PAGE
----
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Sikkim Weather in November

Yuksom

By the first week of November, when fall begins to fade into the background, winter has arrived in Sikkim. The days are becoming shorter, and the first hints of snow are strewn across the alpine trees at higher elevations. Sikkim in November is like nature’s curtain call—a gentle farewell to fall before the final performance, a winter splendour.

 

 

 

Eastern Sikkim’s Post-Autumn Delights

 

 

Temperatures in Gangtok, in the east, ranging from 5° to 16°C in the last month of the year. The days are more comfortable, and the nights are not as frigid as they are in December and January. Sikkim’s capital, situated at 5,840 feet above sea level, is an ideal location for visiting a variety of day excursions. The city will be slightly less congested than in the spring.

 

 

Tsuklakhang, Rumtek, and Phodang gompas are the best places to start your Buddhist monastery tour. Tsuklakhang, despite its location in the hustle and bustle of Gangtok (near the Flower Exhibition Centre), offers tranquillity. Begin your journey here and then rent a jeep to transport you to Rumtek and Phodang. The 23-kilometer trip to Rumtek passes through golden rice fields that gleam in the November light. Rumtek, located on a 5,000-foot hill, is Sikkim’s largest gompa and gives a foggy view of Gangtok. Phodang, an 18th-century gompa, is located 39 kilometres from the capital and lies at a height of 4,500 feet.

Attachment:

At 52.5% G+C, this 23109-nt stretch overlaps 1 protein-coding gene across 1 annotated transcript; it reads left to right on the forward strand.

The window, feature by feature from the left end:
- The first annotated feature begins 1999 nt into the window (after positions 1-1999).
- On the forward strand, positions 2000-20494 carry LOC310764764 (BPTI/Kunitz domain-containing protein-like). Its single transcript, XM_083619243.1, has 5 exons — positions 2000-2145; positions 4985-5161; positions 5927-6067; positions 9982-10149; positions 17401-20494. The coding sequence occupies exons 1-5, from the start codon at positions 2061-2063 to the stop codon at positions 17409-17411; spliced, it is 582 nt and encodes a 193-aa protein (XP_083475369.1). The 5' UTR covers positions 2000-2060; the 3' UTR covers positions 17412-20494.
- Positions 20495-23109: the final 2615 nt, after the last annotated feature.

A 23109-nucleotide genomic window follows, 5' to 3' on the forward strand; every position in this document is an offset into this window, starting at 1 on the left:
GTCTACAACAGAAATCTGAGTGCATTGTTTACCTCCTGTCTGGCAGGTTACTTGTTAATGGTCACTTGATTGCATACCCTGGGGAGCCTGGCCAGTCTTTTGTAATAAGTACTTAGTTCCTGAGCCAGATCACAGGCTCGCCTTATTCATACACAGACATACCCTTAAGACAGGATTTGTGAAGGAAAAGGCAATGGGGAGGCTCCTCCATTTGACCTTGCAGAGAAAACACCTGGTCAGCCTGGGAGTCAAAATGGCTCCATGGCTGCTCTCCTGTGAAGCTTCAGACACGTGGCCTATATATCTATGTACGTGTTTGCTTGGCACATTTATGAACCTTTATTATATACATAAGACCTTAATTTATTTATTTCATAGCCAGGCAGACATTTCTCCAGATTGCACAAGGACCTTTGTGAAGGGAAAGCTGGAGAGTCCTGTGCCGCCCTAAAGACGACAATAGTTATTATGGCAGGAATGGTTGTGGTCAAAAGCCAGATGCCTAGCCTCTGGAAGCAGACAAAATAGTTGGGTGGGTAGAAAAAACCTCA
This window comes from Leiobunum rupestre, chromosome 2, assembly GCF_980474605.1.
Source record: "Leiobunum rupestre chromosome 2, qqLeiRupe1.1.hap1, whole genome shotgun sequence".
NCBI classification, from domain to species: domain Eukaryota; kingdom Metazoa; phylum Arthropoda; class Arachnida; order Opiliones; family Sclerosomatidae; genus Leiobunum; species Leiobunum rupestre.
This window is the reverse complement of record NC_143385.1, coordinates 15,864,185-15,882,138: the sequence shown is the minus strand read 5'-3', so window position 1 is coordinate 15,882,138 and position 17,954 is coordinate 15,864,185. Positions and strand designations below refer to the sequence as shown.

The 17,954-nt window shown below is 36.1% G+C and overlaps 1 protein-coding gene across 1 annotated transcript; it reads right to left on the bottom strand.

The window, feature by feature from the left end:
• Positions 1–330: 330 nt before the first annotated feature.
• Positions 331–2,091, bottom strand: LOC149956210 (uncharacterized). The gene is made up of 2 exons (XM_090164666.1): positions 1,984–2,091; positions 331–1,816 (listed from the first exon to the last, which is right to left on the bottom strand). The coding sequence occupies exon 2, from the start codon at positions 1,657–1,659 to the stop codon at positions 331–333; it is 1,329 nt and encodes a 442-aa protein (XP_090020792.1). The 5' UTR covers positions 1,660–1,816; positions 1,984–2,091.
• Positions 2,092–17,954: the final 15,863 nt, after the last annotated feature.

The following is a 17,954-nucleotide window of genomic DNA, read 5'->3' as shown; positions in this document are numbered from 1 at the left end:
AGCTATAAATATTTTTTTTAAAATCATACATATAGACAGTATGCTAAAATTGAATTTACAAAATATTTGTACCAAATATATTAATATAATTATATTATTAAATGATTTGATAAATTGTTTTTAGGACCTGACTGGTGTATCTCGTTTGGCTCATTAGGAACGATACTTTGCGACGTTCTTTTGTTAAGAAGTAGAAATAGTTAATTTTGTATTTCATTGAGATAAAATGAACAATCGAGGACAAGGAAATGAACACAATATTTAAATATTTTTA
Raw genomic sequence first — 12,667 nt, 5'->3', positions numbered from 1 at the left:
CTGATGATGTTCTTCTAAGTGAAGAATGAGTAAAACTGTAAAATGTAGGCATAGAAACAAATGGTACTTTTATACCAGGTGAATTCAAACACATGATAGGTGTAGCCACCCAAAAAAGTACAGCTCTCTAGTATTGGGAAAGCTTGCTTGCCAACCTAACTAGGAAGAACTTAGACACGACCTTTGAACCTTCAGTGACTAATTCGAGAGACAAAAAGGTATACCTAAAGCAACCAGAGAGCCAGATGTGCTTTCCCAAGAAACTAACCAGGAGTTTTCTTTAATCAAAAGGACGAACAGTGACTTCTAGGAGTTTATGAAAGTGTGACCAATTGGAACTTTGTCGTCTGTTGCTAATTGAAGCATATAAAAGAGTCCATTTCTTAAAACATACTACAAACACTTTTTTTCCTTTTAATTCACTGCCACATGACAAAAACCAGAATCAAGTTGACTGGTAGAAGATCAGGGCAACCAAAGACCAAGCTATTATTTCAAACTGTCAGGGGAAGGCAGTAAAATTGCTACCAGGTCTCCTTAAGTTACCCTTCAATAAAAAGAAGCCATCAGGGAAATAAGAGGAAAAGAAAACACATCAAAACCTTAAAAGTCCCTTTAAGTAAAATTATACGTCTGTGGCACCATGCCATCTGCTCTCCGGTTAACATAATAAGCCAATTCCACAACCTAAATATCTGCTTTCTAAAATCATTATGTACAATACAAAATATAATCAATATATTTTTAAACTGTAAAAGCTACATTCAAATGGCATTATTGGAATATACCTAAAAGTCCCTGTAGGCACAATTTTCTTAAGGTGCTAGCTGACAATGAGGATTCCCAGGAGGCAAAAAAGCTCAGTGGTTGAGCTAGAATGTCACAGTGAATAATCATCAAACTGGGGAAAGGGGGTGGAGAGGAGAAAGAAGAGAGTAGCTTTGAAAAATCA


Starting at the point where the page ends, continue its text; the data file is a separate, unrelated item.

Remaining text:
November is the best month to visit Nathu La Pass (14,140 feet) to see the first signs of winter. This pass, less than 60 kilometres from Gangtok, was formerly part of the Silk Route, and if you visit in mid-November, the possibilities of snowfall are great. The awe-inspiring snow-capped Sikkimese Himalayas are close, as are two other important attractions.

 

 

Tsomgo Lake, also known as Changu Lake, is positioned at a dizzying 12,310 feet above sea level. This glacial lake encircled by mountains, located 40 kilometres from Gangtok, includes a ropeway that provides an overhead perspective of the mountain-scape.

 

 

Baba Mandir is 15 kilometres from this idyllic circular lake. This temple is devoted to the remembrance of Harbhajan Singh and is located just above 13,000ft. The concept that his soul guards the soldiers stationed at the Sino-Indian border solidified his holy reputation. The chill sets in early November, with lows of -4°C and highs of just 5°C. Remember to bring your warmest jacket or rent one in Gangtok.

 

North Sikkim’s Pleasant Young Winter